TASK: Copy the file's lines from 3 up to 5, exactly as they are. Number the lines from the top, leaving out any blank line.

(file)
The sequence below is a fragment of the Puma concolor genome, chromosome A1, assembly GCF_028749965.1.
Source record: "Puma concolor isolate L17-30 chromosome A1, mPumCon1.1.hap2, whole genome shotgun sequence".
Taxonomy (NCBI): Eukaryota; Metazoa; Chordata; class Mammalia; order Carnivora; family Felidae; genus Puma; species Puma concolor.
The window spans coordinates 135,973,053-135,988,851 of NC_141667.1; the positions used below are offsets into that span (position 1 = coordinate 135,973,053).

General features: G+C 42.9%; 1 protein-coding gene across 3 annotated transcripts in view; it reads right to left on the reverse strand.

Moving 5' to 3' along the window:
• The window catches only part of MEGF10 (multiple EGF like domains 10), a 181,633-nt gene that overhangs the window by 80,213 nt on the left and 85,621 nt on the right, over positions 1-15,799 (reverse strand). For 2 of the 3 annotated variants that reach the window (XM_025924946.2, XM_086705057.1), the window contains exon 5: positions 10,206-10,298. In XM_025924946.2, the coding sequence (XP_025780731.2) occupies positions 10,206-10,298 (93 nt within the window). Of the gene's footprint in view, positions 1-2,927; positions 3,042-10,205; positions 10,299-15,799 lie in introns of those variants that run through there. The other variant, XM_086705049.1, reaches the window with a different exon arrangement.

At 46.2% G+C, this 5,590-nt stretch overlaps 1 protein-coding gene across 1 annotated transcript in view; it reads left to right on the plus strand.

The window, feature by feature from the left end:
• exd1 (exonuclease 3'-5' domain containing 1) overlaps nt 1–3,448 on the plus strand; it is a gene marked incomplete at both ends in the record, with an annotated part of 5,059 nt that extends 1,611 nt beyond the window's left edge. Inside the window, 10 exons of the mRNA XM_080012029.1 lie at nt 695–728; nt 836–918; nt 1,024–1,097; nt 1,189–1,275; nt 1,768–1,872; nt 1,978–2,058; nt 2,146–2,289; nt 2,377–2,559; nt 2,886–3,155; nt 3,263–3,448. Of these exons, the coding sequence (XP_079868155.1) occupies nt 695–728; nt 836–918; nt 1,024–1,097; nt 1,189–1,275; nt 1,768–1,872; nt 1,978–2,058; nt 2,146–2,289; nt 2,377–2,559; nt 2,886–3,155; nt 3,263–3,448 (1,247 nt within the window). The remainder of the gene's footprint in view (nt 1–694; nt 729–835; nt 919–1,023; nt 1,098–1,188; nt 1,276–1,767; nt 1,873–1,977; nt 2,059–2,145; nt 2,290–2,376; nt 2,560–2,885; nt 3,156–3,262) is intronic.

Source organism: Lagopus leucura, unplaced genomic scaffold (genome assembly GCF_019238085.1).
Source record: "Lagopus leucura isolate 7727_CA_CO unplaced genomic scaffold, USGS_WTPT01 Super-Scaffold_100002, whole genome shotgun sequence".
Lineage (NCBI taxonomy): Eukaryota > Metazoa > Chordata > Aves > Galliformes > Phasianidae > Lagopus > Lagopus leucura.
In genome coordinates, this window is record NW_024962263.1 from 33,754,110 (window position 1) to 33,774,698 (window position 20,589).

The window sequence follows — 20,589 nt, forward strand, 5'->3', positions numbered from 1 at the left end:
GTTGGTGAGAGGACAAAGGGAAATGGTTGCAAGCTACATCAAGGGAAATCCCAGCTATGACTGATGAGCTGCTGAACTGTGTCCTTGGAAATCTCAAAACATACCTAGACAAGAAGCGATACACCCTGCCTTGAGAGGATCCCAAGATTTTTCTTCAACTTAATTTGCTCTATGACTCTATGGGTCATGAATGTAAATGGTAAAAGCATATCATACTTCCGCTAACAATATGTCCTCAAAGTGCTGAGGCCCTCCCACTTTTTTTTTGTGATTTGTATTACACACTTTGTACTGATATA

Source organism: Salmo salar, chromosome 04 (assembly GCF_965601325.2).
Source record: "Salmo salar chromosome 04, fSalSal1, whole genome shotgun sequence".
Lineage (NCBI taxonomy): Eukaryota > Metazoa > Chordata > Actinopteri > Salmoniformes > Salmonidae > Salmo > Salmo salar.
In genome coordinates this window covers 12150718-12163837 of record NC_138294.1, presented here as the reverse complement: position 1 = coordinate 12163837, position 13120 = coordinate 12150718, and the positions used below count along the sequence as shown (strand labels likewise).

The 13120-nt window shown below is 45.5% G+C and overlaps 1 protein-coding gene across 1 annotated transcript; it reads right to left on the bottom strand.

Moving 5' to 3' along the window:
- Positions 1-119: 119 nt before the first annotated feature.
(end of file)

Taxonomy (NCBI): Eukaryota; Metazoa; Chordata; class Mammalia; order Carnivora; family Felidae; genus Puma; species Puma concolor.
The window spans coordinates 135,973,053-135,988,851 of NC_141667.1; the positions used below are offsets into that span (position 1 = coordinate 135,973,053).

General features: G+C 42.9%; 1 protein-coding gene across 3 annotated transcripts in view; it reads right to left on the reverse strand.